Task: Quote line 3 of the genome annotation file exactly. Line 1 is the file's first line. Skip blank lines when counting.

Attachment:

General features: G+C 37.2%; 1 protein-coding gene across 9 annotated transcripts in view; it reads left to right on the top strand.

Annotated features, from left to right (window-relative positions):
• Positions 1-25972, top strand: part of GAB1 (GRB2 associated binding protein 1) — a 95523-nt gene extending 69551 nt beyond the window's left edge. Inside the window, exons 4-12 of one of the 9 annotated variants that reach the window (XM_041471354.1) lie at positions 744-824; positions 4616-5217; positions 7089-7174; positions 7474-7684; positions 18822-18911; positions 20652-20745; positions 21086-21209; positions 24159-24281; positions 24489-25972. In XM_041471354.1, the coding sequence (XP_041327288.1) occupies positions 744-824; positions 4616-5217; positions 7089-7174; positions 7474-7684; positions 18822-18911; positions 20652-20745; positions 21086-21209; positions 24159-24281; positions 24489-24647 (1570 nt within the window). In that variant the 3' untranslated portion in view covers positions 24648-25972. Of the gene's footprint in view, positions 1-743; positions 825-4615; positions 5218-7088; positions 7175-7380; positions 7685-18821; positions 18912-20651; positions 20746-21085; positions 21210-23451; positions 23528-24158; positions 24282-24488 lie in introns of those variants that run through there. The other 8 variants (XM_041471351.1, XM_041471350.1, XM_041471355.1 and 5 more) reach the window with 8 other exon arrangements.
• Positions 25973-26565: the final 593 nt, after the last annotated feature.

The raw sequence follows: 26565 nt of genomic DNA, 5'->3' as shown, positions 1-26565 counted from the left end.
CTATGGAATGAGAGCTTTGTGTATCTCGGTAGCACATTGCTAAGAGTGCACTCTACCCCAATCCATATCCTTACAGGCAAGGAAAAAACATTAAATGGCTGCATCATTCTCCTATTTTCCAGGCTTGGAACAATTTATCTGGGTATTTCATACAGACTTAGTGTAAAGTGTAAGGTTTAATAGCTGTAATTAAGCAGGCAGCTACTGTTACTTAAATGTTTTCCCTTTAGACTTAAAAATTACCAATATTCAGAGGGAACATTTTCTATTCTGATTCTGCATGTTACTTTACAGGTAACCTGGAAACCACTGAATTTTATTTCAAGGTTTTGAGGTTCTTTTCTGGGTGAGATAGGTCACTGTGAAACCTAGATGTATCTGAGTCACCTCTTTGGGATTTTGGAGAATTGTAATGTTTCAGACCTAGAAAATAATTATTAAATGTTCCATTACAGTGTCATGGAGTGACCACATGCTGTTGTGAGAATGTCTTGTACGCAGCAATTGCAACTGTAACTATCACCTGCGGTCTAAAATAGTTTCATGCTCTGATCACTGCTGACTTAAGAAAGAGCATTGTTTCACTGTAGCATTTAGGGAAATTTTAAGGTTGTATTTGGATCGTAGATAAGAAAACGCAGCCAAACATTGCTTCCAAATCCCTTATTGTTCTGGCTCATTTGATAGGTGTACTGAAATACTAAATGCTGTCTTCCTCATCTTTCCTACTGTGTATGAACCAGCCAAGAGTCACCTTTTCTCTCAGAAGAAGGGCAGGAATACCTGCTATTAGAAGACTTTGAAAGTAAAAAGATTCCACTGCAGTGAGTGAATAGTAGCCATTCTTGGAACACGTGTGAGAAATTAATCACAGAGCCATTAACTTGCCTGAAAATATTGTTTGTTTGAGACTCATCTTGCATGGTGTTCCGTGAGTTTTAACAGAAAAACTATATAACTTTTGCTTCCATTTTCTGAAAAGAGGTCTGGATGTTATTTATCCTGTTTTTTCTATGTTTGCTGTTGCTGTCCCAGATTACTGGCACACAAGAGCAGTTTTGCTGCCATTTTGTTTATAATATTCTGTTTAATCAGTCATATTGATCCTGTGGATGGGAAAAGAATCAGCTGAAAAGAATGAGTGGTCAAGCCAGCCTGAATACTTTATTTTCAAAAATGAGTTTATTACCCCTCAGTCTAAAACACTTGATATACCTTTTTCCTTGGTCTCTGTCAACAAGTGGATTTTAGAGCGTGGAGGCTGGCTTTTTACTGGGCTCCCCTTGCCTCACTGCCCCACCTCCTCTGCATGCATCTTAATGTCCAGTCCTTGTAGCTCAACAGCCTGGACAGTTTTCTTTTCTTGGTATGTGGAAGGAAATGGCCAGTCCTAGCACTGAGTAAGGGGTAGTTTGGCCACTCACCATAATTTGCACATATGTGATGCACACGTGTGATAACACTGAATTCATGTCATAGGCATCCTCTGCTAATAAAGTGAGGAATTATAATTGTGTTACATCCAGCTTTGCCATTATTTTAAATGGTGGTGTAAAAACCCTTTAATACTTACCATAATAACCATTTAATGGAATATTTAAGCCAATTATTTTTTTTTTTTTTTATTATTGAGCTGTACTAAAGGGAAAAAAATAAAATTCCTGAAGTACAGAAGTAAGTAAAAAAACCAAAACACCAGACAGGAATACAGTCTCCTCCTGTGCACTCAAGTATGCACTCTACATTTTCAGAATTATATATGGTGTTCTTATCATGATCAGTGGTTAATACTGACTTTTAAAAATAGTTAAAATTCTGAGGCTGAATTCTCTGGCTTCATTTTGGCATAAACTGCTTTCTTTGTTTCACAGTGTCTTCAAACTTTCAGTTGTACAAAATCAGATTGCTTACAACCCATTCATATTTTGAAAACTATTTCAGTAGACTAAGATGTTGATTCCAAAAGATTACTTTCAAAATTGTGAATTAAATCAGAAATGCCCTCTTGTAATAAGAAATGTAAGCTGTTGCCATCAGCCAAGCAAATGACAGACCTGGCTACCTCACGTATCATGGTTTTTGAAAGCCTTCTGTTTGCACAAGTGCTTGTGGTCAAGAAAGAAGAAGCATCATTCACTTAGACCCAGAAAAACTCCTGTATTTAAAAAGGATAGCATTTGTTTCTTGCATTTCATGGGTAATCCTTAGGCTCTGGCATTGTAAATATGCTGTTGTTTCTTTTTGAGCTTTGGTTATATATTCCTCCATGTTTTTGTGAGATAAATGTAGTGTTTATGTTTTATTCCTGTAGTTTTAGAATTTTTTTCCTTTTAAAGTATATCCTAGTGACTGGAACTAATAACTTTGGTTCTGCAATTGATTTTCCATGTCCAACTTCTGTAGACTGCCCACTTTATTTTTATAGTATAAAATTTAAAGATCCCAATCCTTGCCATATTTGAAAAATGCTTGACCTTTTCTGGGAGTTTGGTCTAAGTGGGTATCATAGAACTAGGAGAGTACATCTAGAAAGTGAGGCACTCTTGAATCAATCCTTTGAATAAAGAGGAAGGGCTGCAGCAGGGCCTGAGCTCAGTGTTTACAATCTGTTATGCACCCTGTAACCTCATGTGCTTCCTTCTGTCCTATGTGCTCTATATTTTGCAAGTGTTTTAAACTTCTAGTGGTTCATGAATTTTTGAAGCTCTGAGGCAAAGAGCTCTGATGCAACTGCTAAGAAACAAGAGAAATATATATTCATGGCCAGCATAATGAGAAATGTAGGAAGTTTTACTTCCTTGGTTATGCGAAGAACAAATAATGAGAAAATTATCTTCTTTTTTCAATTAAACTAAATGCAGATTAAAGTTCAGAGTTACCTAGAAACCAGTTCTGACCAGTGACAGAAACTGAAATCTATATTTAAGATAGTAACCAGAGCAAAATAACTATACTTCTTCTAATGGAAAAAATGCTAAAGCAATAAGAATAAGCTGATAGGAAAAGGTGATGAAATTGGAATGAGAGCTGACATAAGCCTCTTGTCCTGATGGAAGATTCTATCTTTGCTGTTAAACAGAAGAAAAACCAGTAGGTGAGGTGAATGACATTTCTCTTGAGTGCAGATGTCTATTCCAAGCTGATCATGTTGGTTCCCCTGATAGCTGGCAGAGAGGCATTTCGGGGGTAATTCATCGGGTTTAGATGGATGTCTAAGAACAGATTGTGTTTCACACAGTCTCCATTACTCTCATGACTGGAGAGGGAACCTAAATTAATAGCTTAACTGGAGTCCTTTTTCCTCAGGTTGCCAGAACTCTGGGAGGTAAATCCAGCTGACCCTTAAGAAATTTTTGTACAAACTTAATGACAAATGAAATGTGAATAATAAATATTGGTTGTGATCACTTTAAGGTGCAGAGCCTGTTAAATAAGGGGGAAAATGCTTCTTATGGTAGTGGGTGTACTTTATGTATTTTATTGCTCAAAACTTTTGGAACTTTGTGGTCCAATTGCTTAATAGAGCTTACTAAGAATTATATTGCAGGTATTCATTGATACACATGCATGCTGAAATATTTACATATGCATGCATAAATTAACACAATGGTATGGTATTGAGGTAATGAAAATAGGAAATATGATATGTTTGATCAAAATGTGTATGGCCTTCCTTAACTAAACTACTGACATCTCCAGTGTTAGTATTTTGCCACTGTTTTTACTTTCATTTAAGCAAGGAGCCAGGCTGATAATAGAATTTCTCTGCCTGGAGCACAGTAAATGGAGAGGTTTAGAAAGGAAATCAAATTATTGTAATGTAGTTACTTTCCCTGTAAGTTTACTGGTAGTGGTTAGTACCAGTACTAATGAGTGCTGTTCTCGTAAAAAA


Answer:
• Positions 1-25972, top strand: part of GAB1 (GRB2 associated binding protein 1) — a 95523-nt gene extending 69551 nt beyond the window's left edge. Inside the window, exons 4-12 of one of the 9 annotated variants that reach the window (XM_041471354.1) lie at positions 744-824; positions 4616-5217; positions 7089-7174; positions 7474-7684; positions 18822-18911; positions 20652-20745; positions 21086-21209; positions 24159-24281; positions 24489-25972. In XM_041471354.1, the coding sequence (XP_041327288.1) occupies positions 744-824; positions 4616-5217; positions 7089-7174; positions 7474-7684; positions 18822-18911; positions 20652-20745; positions 21086-21209; positions 24159-24281; positions 24489-24647 (1570 nt within the window). In that variant the 3' untranslated portion in view covers positions 24648-25972. Of the gene's footprint in view, positions 1-743; positions 825-4615; positions 5218-7088; positions 7175-7380; positions 7685-18821; positions 18912-20651; positions 20746-21085; positions 21210-23451; positions 23528-24158; positions 24282-24488 lie in introns of those variants that run through there. The other 8 variants (XM_041471351.1, XM_041471350.1, XM_041471355.1 and 5 more) reach the window with 8 other exon arrangements.